Q: What resources or people have contributed the most to your success?

A: My family’s support has been a big part of my success. I hear very often about entrepreneurs who struggle with family support, and that is a vision or motivation killer for so many people. My husband, kids, and extended family all believe in what I do and support me. Additionally, the online communities I have joined have been essential. Dreamers & Doers and The Social Sales Girls have been the most important in helping me connect with and learn from other entrepreneurs. Last, but not least, it’s so important to connect with free resources that really add value. I meet with a DCSBDC coach every week, and he helps me stay on track.

Q: How do you celebrate successes along the way?

A: I mostly celebrate successes in small ways: high fives with my family, a bragging moment with friends, and often a little self-care to keep me going. Rest and recovery are so important for everyone, but especially for an entrepreneur who can easily let work bleed into all facets of life. In part, I celebrate my professional accomplishments by not working. As the saying goes: it’s a marathon, not a sprint.

Q: How have you evolved as a leader since the creation of your company? What experiences have contributed to this growth?

A: Due to my previous professional experience, I have learned to sort decision making in terms of levels of importance. My time in direct service and crisis intervention has helped me see that the concept of “emergency” is relative. Safety, health and family always come first. This is what I look at with all those with whom I am a partner: how do they protect and serve their employees themselves, or for subcontractors?

I lead with kindness and always try to make the people I work with feel valued. My business cannot grow with me alone, and I depend on my partners, their skills and strengths, to drive the business forward. They need to know it and feel it to feel as attached to my vision as I do. Recently someone who works with me shared that I was the best manager he ever had. It really meant a lot to me.

Q: How would you describe your journey in a few sentences?

A: Given that I spent much of my early days in entrepreneurship traveling, I would say that starting a business is like being in a new city. You must be willing to listen and learn, to be a sponge to everything you see, to connect, and to rely on others at times. Sometimes it sounds exciting. Other times it can be scary and exhausting. But know that this experience will always result in growth and that you are a better person to put yourself in a position to grow. And just like going somewhere new, I would do it again in a heartbeat.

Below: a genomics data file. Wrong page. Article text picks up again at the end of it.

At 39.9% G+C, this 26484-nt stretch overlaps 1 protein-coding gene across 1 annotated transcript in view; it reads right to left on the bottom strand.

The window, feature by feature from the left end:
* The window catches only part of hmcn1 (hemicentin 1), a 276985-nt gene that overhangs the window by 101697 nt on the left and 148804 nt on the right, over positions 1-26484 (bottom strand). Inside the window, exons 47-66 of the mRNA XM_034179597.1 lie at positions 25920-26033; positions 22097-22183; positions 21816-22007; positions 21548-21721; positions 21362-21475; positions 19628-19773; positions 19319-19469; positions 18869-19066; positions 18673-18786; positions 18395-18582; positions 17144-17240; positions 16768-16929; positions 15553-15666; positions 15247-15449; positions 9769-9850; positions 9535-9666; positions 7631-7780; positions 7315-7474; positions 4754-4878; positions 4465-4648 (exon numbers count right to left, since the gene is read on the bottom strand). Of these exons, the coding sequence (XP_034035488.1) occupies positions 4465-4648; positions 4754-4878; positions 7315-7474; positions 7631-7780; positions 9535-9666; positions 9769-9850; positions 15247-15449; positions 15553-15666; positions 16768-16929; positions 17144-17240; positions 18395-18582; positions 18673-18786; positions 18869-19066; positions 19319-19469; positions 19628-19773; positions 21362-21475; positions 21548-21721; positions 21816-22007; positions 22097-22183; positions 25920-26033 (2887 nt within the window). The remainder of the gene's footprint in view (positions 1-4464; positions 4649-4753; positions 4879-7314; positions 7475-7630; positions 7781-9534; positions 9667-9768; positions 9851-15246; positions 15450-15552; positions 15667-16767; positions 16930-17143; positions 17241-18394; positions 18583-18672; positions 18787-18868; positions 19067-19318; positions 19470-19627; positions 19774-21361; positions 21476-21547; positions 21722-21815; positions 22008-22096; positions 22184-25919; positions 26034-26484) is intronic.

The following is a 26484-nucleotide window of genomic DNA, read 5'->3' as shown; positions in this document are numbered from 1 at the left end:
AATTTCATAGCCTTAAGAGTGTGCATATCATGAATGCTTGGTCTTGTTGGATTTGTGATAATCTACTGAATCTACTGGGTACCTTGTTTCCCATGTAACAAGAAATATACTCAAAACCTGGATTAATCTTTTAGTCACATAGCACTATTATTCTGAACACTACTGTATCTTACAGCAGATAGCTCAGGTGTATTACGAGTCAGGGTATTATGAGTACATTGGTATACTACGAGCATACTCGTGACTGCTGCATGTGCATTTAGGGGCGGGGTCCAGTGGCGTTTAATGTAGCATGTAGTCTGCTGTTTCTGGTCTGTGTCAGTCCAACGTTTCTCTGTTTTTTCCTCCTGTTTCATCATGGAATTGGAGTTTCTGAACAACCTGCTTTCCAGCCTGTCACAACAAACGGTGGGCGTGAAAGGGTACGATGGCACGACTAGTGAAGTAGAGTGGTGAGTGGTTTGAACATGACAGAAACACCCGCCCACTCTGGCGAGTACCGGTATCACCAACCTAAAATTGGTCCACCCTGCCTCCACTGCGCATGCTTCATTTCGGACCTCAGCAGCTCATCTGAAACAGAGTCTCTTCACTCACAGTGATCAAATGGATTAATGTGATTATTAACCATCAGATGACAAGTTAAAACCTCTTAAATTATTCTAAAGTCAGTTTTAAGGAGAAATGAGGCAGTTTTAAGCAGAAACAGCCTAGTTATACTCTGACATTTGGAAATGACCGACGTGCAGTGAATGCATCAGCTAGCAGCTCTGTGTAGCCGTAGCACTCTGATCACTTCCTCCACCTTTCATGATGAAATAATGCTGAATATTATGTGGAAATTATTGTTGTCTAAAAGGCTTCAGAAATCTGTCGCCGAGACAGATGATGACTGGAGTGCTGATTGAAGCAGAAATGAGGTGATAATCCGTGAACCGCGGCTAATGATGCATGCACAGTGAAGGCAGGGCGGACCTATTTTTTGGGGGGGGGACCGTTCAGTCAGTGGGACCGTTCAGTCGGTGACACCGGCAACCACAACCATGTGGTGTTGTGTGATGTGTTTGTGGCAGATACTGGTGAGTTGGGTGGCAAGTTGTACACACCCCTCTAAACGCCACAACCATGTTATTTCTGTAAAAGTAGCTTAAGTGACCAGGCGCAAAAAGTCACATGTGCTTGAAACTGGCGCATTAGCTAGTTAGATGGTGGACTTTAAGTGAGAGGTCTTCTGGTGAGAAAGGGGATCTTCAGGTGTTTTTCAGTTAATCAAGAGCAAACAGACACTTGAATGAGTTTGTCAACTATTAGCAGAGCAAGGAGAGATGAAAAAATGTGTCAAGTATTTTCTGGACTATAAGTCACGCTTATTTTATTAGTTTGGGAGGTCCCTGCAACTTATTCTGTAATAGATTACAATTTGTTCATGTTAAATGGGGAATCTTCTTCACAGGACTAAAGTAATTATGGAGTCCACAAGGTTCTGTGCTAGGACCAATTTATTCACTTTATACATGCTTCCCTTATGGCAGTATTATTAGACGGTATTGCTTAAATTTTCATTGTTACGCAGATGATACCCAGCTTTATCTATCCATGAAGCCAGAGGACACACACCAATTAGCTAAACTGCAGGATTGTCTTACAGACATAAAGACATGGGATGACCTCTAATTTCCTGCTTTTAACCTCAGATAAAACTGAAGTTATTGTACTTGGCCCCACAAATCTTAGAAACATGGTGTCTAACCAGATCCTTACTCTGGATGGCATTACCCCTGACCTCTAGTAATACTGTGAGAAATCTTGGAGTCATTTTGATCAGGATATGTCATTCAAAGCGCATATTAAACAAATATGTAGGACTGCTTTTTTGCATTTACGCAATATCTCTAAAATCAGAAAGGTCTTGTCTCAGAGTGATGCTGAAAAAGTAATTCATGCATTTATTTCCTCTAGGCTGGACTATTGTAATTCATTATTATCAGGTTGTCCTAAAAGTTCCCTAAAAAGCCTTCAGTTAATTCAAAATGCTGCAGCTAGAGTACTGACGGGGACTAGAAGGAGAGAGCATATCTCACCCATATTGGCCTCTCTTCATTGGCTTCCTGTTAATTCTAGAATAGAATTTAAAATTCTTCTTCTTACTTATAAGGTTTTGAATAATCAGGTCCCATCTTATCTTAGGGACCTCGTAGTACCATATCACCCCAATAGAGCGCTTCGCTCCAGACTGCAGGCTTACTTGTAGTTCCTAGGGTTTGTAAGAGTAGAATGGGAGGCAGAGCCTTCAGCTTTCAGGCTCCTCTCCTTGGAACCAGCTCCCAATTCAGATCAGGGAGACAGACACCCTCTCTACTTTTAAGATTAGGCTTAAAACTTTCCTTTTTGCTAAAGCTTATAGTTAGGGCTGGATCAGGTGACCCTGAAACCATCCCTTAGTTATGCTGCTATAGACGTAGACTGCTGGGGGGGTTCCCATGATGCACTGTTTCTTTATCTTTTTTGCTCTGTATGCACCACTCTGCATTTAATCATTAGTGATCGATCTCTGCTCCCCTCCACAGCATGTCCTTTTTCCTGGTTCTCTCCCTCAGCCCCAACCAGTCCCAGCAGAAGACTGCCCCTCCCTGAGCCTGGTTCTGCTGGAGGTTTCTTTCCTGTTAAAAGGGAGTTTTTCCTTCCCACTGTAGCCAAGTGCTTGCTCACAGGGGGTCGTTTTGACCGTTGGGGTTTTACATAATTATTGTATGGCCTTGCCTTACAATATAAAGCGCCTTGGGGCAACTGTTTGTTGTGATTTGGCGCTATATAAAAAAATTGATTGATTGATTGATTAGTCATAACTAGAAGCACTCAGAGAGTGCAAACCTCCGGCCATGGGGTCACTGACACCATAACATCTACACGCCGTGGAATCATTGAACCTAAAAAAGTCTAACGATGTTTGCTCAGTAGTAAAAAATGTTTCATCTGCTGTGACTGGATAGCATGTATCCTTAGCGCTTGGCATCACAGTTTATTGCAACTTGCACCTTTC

Marianna Sachse

Q: What’s next for you and Jackalo?

A: As Jackalo grows, my goal is to grow our circularity program. We are already accepting all outdated Jackalo items, regardless of condition, for renewal and resale. But I plan to take the next step and recycle fibers from clothing that cannot be resold and use them in future production runs, to be a true closed-loop system. We are also beginning to seek the investments we need to grow our business, so Jackalo can expand its reach and have an even greater impact. I would love to see kids all over the world wearing Jackalo!

Marianna is a member of dreamers and doersa private collective that amplifies the entrepreneurial pursuits of extraordinary women through thought leadership opportunities, authentic connection, and access. Learn more on dreamers and doers and subscribe to their monthly The summary for the best entrepreneurial and professional resources.

The views and opinions expressed herein are the views and opinions of the author and do not necessarily reflect those of Nasdaq, Inc.


Not all news on the site expresses the point of view of the site, but we transmit this news automatically and translate it through programmatic technology on the site and not from a human editor.
Back to top button